Extensive research is being carried out into the condition and new leads about the cause are being investigated.  These include genetic errors and the possibility that different parts of the brain are causing the incorrect movements and posture. 

Although the condition can begin at any time in life, it most often starts in the 40-50 year age group.  About three women develop it to every two men. 

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Most medical practitioners and other health professionals fail to recognise the symptoms of ST and as a result sufferers often pursue a long and tortuous route in seeking a diagnosis.  In this quest, most sufferers seek a cure from family doctors, psychiatrists, physiotherapists, chiropractors, acupuncturists and through alternative medicine, with little or no effect, before they are eventually diagnosed with the condition.  The most skilled help will usually come from specialist neurologists. 

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At present the condition remains poorly understood and not easily recognised. 

Up until the late 1980s, treatment usually involved high doses of drugs which often produced unpleasant side-effects and are generally ineffective. 

Some drugs can offer limited help.  They include: Clonazepam, Artane, Lioresal, Tegretol, Haloperidol, Sinemet, Valium, anti-depressants, Lithium and Reserpine, however what one person finds helpful might not help another.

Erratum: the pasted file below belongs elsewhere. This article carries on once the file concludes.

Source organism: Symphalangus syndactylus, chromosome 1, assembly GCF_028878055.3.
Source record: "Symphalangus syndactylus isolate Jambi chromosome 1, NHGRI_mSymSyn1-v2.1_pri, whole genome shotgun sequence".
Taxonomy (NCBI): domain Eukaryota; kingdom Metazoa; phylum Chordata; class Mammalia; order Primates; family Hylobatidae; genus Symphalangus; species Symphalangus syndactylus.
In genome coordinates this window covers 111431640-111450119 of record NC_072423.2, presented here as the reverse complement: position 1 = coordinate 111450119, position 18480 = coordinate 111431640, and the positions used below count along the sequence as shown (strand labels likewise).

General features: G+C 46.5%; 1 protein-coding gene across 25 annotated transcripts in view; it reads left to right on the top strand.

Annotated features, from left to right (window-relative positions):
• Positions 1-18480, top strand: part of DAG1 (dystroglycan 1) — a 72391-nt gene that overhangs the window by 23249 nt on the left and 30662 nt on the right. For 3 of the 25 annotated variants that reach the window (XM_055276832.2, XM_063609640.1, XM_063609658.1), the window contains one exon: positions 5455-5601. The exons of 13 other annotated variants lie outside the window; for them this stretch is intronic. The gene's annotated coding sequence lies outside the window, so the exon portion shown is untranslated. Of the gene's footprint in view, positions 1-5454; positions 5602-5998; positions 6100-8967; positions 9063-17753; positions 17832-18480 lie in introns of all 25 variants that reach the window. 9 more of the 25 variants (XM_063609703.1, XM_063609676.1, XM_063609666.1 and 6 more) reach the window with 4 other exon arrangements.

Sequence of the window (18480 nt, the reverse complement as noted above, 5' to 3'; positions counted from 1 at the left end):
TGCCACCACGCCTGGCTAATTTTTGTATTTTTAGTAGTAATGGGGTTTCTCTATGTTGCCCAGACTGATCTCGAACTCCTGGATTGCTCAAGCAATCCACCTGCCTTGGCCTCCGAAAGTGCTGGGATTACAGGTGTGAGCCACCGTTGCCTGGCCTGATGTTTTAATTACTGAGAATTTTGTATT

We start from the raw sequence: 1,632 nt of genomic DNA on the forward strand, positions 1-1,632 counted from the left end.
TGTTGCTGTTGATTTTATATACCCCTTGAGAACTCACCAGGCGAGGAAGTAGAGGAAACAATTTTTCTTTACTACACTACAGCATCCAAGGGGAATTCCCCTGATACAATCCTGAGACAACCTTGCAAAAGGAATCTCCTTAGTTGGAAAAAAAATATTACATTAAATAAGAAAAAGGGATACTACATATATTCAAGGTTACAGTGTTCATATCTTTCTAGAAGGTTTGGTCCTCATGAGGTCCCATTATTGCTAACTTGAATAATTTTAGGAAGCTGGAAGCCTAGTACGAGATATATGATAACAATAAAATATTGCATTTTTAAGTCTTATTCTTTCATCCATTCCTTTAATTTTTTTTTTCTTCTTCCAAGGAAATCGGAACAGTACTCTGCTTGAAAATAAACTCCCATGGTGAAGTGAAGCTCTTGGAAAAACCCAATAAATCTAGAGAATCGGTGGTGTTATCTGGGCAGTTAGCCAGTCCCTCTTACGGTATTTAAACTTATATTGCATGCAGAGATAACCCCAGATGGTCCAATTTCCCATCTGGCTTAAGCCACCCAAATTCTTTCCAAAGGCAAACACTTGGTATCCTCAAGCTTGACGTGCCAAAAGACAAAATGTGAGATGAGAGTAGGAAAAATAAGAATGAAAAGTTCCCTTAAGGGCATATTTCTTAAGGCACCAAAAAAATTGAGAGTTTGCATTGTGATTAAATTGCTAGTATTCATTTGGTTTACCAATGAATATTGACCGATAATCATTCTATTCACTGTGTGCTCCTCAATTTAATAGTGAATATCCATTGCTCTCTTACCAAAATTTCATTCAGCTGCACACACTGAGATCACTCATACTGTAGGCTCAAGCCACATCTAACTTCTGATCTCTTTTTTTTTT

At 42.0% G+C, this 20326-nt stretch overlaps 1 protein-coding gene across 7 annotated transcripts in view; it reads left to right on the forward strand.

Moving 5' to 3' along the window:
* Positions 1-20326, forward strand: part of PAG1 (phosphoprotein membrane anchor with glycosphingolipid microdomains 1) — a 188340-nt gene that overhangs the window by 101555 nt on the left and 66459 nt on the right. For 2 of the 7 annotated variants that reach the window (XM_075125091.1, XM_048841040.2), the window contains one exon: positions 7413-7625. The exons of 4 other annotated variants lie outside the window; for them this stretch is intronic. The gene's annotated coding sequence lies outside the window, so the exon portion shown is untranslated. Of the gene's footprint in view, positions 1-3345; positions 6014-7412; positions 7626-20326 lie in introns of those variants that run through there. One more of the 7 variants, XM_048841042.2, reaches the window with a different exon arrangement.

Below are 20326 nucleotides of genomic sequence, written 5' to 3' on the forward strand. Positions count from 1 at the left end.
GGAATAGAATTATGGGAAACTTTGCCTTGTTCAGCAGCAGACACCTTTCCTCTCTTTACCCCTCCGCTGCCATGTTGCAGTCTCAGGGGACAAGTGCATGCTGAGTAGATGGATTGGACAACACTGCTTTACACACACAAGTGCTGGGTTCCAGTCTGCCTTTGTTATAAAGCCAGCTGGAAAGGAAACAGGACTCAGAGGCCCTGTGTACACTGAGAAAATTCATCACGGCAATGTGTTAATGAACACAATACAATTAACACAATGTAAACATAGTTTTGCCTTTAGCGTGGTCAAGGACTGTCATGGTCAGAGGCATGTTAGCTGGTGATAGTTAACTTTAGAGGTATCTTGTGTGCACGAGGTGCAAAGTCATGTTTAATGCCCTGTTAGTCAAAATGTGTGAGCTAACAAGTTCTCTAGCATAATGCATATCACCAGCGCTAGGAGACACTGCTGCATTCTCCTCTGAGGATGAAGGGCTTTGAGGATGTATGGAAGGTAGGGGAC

Wearing a cervical collar or other orthopaedic device to straighten the neck or control the spasms is rarely useful. 

Physiotherapy and exercise may be helpful when taken in conjunction with medication. 

A more recent treatment involves the injection of tiny amounts of botulinum toxin into affected muscles.  This blocks the unwanted nerve impulses which cause the muscle spasms. 

Treatment with the toxin is still under trial but results are promising and the side-effects are few.  Treatment needs to be repeated every few months as the effect of the toxin wears off. 

Patient response to the treatment varies from total remission to no discernible benefit, however up to 80% of people undergoing this therapy enjoy some relief. 

Selective peripheral denervation, a surgical procedure in which some nerves in the affected muscles are isolated, can provide some relief in selected cases.  It is usually only considered if other forms of treatment are ineffective, not as a first choice treatment. 

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The information on this page was written by people with ST and specialist doctors.  You are not alone. Coping with the condition is usually always a problem until you come to accept it and learn to live with it.  ST won’t kill you, but it can interfere with your quality of life. Support groups can help some people to better cope with it. 

It is quite natural when you learn the nature of the condition to go through stages of shock (why me?), despair and depression, then acceptance.  This evolution may take time. 

One of the distressing things about the condition is that, depending upon severity, it can make you look different.  It is natural to be embarrassed by it, but much of your fear may be in your own mind rather than in other people’s.  Your friends and acquaintances know who you are.  Explain what you have and they will soon accept it.  Also, meeting new people may be difficult at first, but explaining your situation will make it easier.